I share Ann’s concern. I hold my breath every time I preach or write on texts like this, painfully aware of the anti-Semitism that continues in subtle and not-so-subtle forms.

When the Jehovah’s Witness rang the doorbell, I was deep into writing a sermon on planetary stewardship and sustainability in the wake of the B.P. oil “spill” – Deep Water Horizon blow out in the Gulf of Mexico.

The dogs were barking up a storm at the two men standing on their porch. I went down, answered the door, and stepped outside to meet them.

They were kind and gentle people. They wanted me to know that the world was coming to an end. “Yes, I know,” I said, “what do you fellas think about the crisis in the Gulf of Mexico?” They preferred to talk about Jehovah, the Book of Revelation, the end of the world… and Jesus.

“Okay, let’s talk about that. “Who was Jesus?”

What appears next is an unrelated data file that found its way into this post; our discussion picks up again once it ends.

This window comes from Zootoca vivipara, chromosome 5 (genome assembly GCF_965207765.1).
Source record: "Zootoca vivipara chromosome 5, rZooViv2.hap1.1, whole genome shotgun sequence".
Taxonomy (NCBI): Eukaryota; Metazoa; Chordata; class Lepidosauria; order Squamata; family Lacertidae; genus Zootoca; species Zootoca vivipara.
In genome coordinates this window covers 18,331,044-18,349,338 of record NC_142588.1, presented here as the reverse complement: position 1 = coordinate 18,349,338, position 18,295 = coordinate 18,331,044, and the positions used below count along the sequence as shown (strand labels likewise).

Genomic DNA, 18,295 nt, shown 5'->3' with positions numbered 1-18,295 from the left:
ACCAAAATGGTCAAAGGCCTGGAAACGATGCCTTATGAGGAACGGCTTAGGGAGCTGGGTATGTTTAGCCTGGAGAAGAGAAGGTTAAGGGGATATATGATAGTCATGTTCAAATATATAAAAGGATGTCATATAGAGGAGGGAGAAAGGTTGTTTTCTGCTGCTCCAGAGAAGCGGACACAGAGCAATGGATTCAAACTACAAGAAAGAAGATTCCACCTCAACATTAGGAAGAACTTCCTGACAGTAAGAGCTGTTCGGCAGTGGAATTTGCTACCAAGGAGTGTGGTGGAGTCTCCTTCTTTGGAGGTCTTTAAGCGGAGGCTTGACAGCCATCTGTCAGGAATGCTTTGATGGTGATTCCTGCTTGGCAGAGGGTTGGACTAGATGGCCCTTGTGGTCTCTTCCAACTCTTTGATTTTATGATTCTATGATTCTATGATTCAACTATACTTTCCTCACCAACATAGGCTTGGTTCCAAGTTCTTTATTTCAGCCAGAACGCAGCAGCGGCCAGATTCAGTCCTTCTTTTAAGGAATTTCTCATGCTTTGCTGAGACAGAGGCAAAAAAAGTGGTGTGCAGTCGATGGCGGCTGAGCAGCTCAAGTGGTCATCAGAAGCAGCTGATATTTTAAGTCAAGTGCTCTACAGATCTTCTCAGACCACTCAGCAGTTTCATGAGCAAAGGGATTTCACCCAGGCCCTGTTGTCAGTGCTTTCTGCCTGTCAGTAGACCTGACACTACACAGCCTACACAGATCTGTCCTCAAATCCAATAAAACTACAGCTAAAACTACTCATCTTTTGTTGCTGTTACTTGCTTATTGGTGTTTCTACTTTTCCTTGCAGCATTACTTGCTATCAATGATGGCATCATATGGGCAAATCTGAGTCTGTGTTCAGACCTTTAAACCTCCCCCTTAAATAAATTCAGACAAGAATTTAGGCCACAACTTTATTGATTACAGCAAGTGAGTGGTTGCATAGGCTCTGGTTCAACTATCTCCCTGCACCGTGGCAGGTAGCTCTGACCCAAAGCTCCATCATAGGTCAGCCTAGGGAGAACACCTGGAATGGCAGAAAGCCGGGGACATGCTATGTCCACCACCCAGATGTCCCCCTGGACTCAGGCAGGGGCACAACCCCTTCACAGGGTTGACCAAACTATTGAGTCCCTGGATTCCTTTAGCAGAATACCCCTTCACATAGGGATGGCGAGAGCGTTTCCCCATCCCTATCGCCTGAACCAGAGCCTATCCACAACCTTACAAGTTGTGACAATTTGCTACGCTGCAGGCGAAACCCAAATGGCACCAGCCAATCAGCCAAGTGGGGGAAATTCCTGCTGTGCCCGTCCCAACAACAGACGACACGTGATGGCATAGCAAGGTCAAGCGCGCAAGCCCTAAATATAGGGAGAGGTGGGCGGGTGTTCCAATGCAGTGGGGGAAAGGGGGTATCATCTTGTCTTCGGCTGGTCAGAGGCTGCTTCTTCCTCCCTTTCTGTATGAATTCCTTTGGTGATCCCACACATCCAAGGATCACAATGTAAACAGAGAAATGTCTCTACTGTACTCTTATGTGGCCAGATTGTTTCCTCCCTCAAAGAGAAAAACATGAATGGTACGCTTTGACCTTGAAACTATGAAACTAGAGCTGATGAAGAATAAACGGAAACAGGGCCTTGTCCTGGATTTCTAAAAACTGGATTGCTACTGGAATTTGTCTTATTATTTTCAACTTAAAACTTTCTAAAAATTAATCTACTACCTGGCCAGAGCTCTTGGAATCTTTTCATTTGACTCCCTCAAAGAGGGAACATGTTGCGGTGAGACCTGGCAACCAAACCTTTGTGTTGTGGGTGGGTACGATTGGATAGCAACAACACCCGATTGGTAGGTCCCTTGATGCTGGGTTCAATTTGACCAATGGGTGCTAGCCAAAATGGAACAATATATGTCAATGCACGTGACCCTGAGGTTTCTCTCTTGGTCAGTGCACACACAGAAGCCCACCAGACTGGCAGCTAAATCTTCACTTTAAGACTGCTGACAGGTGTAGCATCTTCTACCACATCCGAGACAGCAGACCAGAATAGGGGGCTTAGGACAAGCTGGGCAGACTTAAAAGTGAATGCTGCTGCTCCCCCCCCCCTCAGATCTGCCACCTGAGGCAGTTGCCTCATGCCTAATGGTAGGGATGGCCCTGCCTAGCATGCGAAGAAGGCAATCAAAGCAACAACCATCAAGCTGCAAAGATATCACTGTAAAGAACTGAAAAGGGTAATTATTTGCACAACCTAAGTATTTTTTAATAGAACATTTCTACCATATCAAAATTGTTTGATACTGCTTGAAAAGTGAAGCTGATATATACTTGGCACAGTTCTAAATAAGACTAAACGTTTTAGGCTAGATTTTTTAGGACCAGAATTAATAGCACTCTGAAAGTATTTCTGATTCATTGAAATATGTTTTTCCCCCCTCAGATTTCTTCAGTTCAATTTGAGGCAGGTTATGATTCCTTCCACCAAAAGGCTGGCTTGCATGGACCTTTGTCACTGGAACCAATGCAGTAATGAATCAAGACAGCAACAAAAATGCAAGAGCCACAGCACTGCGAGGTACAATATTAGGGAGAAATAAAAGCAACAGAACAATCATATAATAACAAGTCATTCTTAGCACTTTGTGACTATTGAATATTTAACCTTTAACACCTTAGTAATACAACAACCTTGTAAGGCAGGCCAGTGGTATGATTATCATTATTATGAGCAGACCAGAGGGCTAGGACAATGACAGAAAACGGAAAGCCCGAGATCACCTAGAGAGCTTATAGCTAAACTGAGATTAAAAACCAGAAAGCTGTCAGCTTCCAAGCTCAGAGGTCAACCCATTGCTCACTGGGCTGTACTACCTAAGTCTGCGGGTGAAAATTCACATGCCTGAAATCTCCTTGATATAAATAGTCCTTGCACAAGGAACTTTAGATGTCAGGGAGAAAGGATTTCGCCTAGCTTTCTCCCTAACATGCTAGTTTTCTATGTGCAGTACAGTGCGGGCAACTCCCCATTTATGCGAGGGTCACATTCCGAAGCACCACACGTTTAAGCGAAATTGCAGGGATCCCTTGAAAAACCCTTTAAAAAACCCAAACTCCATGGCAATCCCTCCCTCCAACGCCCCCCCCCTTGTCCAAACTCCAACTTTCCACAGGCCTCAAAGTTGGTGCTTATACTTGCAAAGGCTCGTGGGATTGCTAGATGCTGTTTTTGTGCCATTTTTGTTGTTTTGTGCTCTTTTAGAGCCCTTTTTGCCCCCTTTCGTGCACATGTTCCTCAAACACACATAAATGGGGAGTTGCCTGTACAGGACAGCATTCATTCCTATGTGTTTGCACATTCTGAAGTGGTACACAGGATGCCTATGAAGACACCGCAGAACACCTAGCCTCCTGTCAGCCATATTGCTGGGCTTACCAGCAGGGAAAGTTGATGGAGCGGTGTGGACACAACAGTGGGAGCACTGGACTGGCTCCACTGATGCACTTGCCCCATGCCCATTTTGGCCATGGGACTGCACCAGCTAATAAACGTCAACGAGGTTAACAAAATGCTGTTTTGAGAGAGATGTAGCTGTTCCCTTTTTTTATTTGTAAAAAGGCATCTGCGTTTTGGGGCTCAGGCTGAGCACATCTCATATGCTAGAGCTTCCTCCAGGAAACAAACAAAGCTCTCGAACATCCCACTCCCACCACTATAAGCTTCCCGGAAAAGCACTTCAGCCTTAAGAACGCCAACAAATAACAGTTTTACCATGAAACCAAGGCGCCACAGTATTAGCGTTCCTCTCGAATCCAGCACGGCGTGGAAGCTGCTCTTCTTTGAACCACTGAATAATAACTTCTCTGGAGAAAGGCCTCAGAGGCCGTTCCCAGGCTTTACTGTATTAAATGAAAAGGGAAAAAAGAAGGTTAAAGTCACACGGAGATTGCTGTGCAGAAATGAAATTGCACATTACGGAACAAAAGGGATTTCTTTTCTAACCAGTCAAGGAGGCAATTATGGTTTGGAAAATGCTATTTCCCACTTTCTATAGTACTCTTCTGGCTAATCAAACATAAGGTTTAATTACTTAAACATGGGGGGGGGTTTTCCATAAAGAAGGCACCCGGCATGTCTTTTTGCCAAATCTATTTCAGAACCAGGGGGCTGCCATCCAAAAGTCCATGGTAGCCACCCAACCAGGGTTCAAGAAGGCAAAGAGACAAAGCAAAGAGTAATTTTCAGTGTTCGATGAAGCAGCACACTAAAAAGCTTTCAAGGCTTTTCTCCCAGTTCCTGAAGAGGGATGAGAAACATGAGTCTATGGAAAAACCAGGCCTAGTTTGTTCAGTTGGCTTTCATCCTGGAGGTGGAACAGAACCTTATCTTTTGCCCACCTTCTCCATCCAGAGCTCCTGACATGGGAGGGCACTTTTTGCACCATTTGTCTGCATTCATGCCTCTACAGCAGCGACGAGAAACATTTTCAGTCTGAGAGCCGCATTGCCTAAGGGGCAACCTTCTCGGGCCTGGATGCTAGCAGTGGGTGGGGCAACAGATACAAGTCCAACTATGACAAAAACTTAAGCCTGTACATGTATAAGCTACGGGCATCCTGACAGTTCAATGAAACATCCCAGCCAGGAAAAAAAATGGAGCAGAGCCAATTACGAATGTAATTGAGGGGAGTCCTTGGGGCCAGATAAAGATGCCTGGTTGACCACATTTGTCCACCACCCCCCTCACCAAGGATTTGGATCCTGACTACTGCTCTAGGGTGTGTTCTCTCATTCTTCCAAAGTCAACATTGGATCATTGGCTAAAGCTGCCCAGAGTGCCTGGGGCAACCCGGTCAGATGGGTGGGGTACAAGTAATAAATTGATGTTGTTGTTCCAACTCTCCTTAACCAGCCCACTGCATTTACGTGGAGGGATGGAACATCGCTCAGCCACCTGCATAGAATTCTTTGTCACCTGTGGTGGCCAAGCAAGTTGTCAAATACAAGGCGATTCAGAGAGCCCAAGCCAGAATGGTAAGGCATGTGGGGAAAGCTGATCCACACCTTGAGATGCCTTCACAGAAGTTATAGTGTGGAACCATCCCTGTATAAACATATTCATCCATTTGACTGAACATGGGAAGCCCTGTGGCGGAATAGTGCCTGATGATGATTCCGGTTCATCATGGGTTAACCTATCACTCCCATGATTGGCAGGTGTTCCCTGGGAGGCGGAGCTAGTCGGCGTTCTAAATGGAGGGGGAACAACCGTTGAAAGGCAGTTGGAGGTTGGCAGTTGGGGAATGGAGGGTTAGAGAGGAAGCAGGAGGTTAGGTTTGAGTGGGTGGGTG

“He was the Son of God.”

“And who was the Son of God?”

“Jesus Christ.”

“And who was Jesus Christ?  Christ is not Jesus’ last name. It’s a title. So who was Jesus?”

“The Son of God, Jesus Christ.”

“Let me ask it differently. Who was Jesus of Nazareth?’ Who were his people and what was Jesus’ religion?

“What do you mean?”

“Well, Jesus was a real man, in real time. He lived in a particular time and place. Jesus didn’t suddenly plop down out of the sky. So who was Jesus of Nazareth?

“He was the Messiah, the Christ. He came to bring the new Covenant.”